Nothing puts a relationship to the test like going on vacation together. Or, in the case of “The Drop,” a destination wedding. Director and co-writer Sarah Adina Smith (“Birds of Paradise,” “Buster’s Mal Heart”) cranks up the cringe comedy dial by turning what should be a celebratory event into a nightmare, putting at least one couple’s future in jeopardy. While this sounds relatively paint-by-numbers, the unexpected accident that causes this rupture (well, unexpected if you haven’t seen the trailer or read the premise) delivers a fresh perspective. However, a strong ensemble cast can’t combat this film’s uneven story and disjointed outcome.
READ MORE: ‘The Drop’ Trailer: Anna Konkle, Jermaine Fowler & Jillian Bell Can’t Take Back Dropping Their Friend’s Baby
In “The Drop,” “Pen15” co-creator and star Anna Konkle plays the seemingly successful Lex, who owns an artisanal bakery in Los Angeles while working as a writer on the side (ticking off not one but two rom-com careers). With her friends Mia (Aparna Nacherla) and Peggy’s (Jennifer Lafleur) wedding on the horizon, Lex has two tasks: make and transport their wedding cake to a paradise island and write the couple’s vows. On top of her multiple wedding responsibilities, Lex also wants to start a family with her husband, Mani (Jermaine Fowler). Suffice it to say there are a lot of external and internal pressures on Lex before an unfortunate incident occurs.
And then the unfortunate occurs. Much like the family patriarch’s sudden shameful actions in “Force Majeure,” when Lex drops Mia and Peggy’s baby on the concrete outside the airport, almost everyone takes it as more than just an isolated, accidental moment. For those who witness the accident, the spotlight now shines on Lex, as well as on her relationship and history with the couple about to wed. So why did Lex drop that baby? Did a bee sting her? Or is there a deeper, more disturbing reason why Lex let go of the child? In Freudian terms, there are no accidents here, and “The Drop” spends its runtime letting its character exhaust the possibilities.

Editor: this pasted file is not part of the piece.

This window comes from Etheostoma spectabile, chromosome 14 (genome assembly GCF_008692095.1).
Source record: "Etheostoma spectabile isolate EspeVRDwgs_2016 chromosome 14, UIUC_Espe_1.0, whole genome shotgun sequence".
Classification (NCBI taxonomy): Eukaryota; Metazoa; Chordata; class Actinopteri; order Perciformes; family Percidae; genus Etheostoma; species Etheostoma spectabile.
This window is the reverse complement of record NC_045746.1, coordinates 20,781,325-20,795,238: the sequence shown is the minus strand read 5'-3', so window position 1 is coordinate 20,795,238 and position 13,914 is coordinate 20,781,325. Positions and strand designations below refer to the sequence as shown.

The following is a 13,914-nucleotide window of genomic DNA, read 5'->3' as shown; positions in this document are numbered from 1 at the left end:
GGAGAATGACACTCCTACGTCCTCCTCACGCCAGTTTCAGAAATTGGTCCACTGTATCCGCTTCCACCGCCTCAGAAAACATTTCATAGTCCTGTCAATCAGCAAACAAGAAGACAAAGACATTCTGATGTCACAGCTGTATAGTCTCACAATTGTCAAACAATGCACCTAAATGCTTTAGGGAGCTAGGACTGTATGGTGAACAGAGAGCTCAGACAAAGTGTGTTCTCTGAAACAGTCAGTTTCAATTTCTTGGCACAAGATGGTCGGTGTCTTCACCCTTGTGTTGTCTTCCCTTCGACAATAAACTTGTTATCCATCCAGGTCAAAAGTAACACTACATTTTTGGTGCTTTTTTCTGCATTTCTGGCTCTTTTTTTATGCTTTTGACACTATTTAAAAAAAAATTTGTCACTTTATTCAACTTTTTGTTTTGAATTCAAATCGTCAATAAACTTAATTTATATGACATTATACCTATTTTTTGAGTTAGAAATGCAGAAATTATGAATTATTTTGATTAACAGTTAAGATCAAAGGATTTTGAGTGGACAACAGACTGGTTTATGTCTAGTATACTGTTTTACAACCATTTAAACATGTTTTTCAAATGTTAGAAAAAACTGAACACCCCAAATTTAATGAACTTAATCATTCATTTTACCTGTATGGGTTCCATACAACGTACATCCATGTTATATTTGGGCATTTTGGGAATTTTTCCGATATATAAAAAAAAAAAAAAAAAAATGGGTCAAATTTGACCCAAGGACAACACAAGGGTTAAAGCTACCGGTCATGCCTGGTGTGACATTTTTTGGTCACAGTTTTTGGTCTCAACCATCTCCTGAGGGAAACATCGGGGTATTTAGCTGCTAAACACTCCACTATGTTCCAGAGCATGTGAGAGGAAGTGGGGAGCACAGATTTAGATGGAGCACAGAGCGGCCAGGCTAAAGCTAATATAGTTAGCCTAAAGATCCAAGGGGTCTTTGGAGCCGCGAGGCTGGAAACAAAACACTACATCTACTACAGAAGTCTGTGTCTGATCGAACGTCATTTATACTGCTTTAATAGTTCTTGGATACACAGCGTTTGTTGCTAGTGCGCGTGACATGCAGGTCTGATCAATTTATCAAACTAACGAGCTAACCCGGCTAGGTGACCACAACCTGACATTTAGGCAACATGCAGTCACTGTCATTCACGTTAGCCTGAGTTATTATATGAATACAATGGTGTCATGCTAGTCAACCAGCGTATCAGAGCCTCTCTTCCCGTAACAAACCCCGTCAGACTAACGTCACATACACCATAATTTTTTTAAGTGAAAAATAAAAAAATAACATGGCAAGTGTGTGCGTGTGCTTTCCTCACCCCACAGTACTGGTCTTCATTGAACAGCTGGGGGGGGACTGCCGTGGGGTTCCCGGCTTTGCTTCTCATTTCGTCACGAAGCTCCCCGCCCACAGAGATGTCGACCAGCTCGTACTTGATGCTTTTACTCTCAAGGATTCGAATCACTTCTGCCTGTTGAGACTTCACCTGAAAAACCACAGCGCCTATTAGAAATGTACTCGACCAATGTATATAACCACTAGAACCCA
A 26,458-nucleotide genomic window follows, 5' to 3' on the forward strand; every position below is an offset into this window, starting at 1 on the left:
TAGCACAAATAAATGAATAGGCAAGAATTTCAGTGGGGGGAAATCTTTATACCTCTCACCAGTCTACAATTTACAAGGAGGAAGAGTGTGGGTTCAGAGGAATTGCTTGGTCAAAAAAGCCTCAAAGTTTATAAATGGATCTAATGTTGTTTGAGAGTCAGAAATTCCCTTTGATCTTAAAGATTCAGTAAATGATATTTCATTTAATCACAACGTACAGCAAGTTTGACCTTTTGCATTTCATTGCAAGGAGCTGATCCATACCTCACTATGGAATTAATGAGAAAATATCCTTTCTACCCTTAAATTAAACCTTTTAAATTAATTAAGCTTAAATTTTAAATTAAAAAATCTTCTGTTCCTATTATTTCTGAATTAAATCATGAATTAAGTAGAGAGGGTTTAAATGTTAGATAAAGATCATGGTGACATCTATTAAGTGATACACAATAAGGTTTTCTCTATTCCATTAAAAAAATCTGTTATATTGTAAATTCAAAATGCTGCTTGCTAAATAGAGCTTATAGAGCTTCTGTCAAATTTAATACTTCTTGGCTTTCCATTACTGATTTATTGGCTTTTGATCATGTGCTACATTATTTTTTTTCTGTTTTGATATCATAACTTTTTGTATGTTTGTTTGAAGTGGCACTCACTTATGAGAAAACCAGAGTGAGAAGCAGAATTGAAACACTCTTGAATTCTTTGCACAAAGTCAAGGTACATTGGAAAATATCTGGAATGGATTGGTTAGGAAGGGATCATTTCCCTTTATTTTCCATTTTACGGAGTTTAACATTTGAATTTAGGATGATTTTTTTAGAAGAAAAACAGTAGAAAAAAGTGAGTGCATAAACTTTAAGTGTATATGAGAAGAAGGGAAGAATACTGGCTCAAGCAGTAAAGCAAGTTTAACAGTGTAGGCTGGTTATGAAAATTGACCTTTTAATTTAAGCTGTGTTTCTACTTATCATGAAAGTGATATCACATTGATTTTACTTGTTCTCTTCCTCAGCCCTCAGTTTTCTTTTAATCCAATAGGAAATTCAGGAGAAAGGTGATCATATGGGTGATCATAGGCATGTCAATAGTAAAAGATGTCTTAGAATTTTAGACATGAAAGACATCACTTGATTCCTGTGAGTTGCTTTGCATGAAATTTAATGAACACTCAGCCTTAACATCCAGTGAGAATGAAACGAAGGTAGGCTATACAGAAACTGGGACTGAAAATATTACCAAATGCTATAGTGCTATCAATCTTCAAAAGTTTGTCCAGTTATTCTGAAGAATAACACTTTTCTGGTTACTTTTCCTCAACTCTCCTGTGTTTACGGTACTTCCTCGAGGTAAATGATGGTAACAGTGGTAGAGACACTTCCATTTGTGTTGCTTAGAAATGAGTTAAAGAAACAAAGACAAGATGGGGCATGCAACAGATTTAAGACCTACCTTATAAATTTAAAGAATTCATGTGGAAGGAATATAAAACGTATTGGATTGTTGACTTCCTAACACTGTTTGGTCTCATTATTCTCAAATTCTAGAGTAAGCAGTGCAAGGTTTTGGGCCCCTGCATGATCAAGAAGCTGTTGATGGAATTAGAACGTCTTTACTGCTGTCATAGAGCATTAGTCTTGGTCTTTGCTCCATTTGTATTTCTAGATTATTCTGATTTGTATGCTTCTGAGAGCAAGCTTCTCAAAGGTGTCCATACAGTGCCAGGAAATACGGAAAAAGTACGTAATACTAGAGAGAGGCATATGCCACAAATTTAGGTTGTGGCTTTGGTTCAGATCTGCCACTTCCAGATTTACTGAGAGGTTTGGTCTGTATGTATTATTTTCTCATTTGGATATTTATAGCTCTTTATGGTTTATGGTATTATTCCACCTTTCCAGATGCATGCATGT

After the incident, a dark cloud hangs over the film’s idyllic location that proves hard to shake. Characters who try to comfort Lex, but can’t do so without an element of moral superiority. That all sounds rather bleak, but the execution of “The Drop” mixes the right amount of narcissism, denial, self-flagellation, and dark humor to avoid anything too traumatic. And the film also balances its others themes of parenthood and upbringing well. Four couples, baby Ani, and teenager Levi (Elisha Henig) make up the wedding party. Pairing a vacation comedy with nuptials offers a heightened environment to explore different stages of parenthood, the various anxieties that come with making that commitment, and how having a child changes a person—or doesn’t.
It’s an affluent group at the wedding, too, including successful actress Shauna (Robin Thede) and her husband Robbie (Utkarsh Ambudkar), who never let the group forget their impressive connections. Let the name-dropping commence. Shauna and Robbie’s parenting style toward their adopted son Levi is very hands-off (think an evolution of Amy Poehler’s “Mean Girls” Cool Mom), which supplies Henig plenty of moments to show why some element of involvement is not a bad thing. The young actor previously proved his adeptness at playing teens prone to speaking to an online audience in “Mythic Quest.” He steals every moment as a character who—somewhat predictably—leans toward incel culture.